Despite a court order, Apple has been unwilling to cooperate with an independent monitor who was put in place to check-in on the company following an e-book pricing scandal. The tech giant attempted to remove the monitor altogether and while it was unsuccessful in its appeal, a pane of judges have now placed some limitations on the antitrust monitor.
Apple had submitted an appeal requesting that Washington lawyer Michael R. Bromwich be completely removed but the judges did not agree to those terms, meaning that Bromwich will now be able to return to his post.
Some of the concerns voiced by the Cupertino-based tech company did resonate with three-judge panel however, and in their ruling, some guidelines were provided to limit how far Bromwich can go in requesting documents and interviews with Apple employees.
Awarding civil penalties in addition to treble damages would raise a host of constitutional and other problems…Awarding civil penalties on top of the hundreds of millions of dollars plaintiffs seek in treble damages would constitute an excessive and disproportionate punishment.– Theodore Boutrous, lawyer, Apple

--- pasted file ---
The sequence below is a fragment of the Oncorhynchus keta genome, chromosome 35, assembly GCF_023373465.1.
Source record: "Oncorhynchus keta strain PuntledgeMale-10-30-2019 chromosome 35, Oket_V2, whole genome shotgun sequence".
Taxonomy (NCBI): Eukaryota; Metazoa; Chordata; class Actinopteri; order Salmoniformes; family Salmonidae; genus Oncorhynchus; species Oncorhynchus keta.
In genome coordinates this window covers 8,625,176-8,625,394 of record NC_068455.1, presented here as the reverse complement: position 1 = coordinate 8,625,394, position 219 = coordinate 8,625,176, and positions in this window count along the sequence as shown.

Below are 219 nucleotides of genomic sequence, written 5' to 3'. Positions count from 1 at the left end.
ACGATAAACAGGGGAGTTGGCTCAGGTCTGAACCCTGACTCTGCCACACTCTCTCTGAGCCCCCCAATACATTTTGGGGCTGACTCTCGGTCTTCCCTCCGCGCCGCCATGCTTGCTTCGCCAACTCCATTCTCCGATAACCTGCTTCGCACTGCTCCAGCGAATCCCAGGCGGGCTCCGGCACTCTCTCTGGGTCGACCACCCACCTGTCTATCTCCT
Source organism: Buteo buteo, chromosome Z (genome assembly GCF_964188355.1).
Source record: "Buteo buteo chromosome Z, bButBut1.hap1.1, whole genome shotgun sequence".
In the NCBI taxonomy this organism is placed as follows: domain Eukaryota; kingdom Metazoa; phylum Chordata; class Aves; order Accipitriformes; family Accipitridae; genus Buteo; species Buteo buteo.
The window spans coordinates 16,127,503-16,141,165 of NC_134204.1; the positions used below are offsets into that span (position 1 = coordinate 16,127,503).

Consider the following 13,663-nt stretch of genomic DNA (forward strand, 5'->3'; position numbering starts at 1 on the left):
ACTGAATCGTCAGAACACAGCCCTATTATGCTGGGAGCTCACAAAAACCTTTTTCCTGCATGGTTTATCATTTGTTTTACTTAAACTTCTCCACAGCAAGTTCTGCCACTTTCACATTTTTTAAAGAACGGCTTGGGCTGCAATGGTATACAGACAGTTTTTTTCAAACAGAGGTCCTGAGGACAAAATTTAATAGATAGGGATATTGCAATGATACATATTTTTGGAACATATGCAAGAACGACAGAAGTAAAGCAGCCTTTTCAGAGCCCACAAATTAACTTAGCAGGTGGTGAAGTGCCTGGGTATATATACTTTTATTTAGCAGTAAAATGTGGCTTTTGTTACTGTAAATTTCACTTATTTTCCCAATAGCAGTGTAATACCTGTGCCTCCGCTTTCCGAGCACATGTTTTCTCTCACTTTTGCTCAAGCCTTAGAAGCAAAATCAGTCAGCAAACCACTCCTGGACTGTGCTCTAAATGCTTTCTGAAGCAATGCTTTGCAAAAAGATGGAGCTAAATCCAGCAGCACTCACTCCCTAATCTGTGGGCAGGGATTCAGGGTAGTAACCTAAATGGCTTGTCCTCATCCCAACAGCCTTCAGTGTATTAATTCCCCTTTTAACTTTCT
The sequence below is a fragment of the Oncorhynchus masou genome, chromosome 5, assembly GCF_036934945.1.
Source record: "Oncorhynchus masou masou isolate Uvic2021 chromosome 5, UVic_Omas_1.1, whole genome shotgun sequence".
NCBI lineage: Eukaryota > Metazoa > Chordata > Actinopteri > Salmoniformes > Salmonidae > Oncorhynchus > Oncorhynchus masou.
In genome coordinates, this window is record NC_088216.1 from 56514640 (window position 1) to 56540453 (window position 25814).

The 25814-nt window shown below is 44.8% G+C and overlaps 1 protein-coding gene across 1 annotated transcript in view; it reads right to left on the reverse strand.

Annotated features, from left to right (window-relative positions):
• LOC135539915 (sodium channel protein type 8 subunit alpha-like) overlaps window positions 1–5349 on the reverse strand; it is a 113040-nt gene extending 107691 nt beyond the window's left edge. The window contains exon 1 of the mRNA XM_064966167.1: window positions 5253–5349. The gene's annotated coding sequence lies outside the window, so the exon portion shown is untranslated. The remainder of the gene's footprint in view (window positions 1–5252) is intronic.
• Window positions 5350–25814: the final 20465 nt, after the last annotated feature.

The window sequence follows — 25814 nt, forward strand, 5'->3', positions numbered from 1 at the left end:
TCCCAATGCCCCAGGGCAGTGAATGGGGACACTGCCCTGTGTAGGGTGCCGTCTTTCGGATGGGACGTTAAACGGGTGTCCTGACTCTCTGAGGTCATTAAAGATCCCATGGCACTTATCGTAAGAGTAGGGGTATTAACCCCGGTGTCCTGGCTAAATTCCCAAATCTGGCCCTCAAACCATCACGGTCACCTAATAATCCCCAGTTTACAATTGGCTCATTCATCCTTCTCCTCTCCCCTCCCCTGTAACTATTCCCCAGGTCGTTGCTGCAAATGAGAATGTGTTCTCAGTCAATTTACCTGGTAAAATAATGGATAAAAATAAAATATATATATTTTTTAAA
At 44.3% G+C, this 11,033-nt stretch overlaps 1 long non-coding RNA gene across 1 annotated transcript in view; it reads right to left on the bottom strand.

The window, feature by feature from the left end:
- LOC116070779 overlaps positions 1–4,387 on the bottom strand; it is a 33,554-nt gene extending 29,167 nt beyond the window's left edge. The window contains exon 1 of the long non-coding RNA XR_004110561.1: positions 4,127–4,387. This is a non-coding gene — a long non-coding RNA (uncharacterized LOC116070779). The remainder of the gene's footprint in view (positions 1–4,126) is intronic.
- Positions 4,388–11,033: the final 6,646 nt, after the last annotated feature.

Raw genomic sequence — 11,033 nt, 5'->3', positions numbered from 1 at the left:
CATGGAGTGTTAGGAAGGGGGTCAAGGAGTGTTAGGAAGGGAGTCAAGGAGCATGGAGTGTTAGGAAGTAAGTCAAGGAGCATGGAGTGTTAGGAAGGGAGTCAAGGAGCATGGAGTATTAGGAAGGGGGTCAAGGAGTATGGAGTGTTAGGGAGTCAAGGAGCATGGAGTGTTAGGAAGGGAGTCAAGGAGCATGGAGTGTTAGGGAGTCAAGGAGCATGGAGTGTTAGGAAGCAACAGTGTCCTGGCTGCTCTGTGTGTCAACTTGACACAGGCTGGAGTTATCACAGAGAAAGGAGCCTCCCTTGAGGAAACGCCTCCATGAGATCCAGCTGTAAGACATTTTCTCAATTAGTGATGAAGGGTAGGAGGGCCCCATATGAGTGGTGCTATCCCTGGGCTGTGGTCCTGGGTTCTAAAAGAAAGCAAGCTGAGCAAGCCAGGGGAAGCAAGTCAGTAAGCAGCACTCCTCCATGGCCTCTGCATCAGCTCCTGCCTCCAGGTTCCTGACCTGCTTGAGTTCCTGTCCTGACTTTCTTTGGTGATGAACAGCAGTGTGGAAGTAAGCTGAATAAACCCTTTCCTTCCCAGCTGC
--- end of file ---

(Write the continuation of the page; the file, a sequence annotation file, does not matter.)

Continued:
Apple has repeatedly stated that a monitor is simply an intrusion that is not conducive to its ability to conduct business. While the company was found to be involved with an e-book price fixing scandal, Apple claims that it is already working on a comprehensive plan that will prevent any future illegal business practices.
According to Apple, Bromwich had overstepped the boundaries initially set out by a July court order. Bromwich reportedly asked for interviews with Apple CEO Tim Cook as well as former U.S. Vice President Al Gore, a board member. Along with requesting interviews that did not appear justifiable in Apple’s opinion, Bromwich also proposed a remarkably high $1,100 hourly rate.
The appeals court order stands by the original ruling in July by U.S. District Judge Denise Cote. In her ruling, Cote found that Apple had engaged in illegal business practices and therefore, an antitrust monitor would be necessary along with guidelines preventing the company from engaging in any price deals with media partners.
Later this year, Apple will be forced to go through another round of litigation in front of Judge Cote.
Summary: A three-judge panel has rejected Apple’s appeal which had insisted that a court-appointed antitrust monitor be removed.